Campsfield House, Oxfordshire Males only
Colnbrook, Middlesex Males only
Dungavel House, South Lanarkshire Males/females/families with no children under the age of 18
Harmondsworth, Middlesex Males only
Larne House, Antrim Male/female
Morton Hall, Lincolnshire Males only
Pennine House, Manchester Male/female
Tinsley House, Gatwick Males/families, including those with children under the age of 18
Yarl’s Wood, Bedfordshire Females/families with no children under the age of 18/males.

How can detainees be released?

  • Home Office/Immigration Bail

A detainee can apply to grant him/her immigration bail (colloquially known as Home Office Bail). The power to grant immigration bail is given to Secretary of State (in practice a person acting on behalf of the Secretary of State such as an immigration officer), under paragraph 1 of Schedule 10 of Immigration Act 2016. The person applying for immigration bail is required to apply using the specific immigration bail application form.

Alternatively, the Secretary of State may consider granting immigration bail to a person, whether or not the person has applied for an immigration bail, if the Secretary of State thinks that granting the person immigration bail is appropriate.

  • First-tier Tribunal Bail

The power for Fist-tier Tribunal to grant immigration bail is contained in paragraph 1(3) of Schedule 10 of Immigration Act 2016. A person detained under the provisions listed therein can be granted bail either on application by the person or by reference by the Secretary of State.

Tribunal bail may be available for detainees for release once they have been in the UK for 8 days or more. When determining whether or not to grant bail, a judge is required to consider the likelihood of the person failing the bail condition, whether the person has been convicted of an offence, the likelihood of the person committing an offence while on bail, the likelihood of the person’s presence causing a danger to public or being a threat to the maintenance of public order and whether the person’s detention is necessary in that person’s interest or for the protection of any other person.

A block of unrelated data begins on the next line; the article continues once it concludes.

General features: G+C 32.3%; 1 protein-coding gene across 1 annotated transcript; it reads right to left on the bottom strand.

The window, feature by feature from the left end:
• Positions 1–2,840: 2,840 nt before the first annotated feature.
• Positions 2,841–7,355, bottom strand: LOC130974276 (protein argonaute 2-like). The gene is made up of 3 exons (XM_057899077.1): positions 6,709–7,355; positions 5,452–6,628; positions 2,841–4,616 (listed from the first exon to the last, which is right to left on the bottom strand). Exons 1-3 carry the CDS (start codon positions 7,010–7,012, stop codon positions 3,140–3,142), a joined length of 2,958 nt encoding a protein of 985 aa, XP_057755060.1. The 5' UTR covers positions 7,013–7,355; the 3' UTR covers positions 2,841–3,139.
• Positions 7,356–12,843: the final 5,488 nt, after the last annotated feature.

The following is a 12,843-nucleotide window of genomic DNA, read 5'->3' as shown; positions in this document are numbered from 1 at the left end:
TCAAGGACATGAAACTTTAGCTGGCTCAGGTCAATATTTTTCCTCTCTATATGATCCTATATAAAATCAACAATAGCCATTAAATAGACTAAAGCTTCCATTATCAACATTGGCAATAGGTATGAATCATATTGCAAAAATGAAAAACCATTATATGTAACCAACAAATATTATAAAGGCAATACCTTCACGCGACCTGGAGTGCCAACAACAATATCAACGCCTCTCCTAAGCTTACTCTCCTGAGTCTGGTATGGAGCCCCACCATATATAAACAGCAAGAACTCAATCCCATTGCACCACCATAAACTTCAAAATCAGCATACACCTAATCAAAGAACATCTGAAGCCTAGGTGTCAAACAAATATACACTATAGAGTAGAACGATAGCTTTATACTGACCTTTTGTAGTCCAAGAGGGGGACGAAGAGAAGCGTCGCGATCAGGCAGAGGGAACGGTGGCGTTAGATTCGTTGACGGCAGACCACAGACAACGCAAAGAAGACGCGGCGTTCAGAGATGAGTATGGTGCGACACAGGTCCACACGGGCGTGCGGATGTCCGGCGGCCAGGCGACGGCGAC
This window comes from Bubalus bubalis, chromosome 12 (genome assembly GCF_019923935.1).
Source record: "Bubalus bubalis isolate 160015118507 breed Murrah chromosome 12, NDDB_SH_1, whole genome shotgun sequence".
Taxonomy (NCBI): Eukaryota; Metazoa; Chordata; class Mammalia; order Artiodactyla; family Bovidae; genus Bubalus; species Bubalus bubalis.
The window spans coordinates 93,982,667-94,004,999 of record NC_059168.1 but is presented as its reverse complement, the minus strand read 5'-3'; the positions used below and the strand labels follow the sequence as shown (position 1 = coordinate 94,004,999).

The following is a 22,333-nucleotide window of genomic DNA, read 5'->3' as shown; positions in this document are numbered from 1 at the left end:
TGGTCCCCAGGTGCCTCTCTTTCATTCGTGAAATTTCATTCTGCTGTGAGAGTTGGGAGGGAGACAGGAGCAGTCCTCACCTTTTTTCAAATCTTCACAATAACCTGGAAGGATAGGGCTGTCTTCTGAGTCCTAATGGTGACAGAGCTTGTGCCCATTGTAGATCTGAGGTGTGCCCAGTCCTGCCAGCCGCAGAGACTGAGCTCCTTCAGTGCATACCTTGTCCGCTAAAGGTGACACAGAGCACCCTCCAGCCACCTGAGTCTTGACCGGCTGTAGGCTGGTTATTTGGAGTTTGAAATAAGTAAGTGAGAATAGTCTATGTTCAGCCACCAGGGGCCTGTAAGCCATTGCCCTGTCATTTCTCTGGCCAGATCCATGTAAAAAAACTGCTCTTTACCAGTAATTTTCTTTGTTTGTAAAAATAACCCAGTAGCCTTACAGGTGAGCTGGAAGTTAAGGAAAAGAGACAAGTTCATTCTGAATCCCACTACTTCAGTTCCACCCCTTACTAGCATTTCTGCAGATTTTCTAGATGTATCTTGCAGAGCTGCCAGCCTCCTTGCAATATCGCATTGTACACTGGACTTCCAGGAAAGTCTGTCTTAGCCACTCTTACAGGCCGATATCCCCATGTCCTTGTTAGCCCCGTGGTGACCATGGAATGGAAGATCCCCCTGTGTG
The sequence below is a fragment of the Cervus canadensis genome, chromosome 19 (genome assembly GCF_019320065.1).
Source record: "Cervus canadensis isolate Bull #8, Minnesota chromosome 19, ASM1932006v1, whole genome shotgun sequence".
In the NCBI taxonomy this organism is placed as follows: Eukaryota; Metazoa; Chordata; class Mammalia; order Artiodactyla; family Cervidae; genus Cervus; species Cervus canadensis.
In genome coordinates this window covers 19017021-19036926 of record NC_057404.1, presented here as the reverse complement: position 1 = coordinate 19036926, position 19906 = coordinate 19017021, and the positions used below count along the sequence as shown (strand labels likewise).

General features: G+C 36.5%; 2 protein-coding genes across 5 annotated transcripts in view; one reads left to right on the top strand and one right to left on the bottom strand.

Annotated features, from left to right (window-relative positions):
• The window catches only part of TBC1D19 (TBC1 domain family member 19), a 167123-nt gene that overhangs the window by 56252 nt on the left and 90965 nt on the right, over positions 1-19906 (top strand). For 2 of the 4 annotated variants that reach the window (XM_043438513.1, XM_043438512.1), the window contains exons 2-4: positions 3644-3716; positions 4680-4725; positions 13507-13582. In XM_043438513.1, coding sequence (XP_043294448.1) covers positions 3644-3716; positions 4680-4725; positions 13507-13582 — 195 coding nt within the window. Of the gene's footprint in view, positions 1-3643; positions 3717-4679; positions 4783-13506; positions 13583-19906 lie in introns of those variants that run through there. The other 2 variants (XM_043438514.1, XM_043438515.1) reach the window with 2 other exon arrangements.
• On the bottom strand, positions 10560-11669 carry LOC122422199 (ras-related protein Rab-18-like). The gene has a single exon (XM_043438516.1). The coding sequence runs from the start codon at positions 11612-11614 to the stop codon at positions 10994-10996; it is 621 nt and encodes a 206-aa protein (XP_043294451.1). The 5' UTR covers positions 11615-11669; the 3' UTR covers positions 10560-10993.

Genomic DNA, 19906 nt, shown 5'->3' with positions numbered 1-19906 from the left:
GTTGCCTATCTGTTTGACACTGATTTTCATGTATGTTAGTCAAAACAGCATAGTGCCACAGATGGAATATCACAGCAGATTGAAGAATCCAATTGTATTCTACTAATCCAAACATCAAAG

If an immigration bail is granted to a person, the tribunal judge must impose one or more conditions listed in paragraphs 2(1) to 2(5) of Schedule 10 of the Immigration Act. These include, appearance date condition, residence condition, reporting condition, electronic monitoring condition, financial condition, and any other condition the judge thinks fit.

  • Judicial Review

The decision to detain a person can be challenged through the process of a judicial review. If it can be shown that a person has been unlawfully detained, they may be entitled to obtain compensation, apologies and other forms of redress. This can be a particularly complex process and so requires specialist experienced counsel to make a compelling case for judicial review.


How can NA Law help you if you or someone you know has been detained?

Whether you are at risk of being detained, are currently a detainee and wish to apply for bail or if you feel you are being unlawfully detained, NA Law can help you with what is often a distressing and complicated period of time in your life. Our immigration experts can help you get what you deserve and are entitled to.

Contact us today for a case assessment of your situation and to find out how we can help you.